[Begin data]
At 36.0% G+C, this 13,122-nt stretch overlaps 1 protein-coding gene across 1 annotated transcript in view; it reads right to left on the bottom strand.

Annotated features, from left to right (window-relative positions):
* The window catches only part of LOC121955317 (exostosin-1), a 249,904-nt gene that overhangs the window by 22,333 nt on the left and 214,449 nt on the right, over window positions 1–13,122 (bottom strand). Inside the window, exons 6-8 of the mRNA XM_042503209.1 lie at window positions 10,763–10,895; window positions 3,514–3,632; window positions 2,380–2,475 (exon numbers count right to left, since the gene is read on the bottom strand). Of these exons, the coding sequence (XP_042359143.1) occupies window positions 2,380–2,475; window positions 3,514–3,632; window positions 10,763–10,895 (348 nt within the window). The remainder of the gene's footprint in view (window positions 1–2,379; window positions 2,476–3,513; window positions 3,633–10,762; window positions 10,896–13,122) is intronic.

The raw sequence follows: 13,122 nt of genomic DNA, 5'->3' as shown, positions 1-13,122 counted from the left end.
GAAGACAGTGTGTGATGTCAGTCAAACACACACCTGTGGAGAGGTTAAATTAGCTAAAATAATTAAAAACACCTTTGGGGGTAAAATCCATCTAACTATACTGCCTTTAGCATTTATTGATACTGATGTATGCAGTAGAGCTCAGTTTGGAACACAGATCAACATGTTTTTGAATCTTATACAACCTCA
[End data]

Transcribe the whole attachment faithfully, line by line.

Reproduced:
At 36.0% G+C, this 13,122-nt stretch overlaps 1 protein-coding gene across 1 annotated transcript in view; it reads right to left on the bottom strand.

Annotated features, from left to right (window-relative positions):
* The window catches only part of LOC121955317 (exostosin-1), a 249,904-nt gene that overhangs the window by 22,333 nt on the left and 214,449 nt on the right, over window positions 1–13,122 (bottom strand). Inside the window, exons 6-8 of the mRNA XM_042503209.1 lie at window positions 10,763–10,895; window positions 3,514–3,632; window positions 2,380–2,475 (exon numbers count right to left, since the gene is read on the bottom strand). Of these exons, the coding sequence (XP_042359143.1) occupies window positions 2,380–2,475; window positions 3,514–3,632; window positions 10,763–10,895 (348 nt within the window). The remainder of the gene's footprint in view (window positions 1–2,379; window positions 2,476–3,513; window positions 3,633–10,762; window positions 10,896–13,122) is intronic.

The raw sequence follows: 13,122 nt of genomic DNA, 5'->3' as shown, positions 1-13,122 counted from the left end.
GAAGACAGTGTGTGATGTCAGTCAAACACACACCTGTGGAGAGGTTAAATTAGCTAAAATAATTAAAAACACCTTTGGGGGTAAAATCCATCTAACTATACTGCCTTTAGCATTTATTGATACTGATGTATGCAGTAGAGCTCAGTTTGGAACACAGATCAACATGTTTTTGAATCTTATACAACCTCA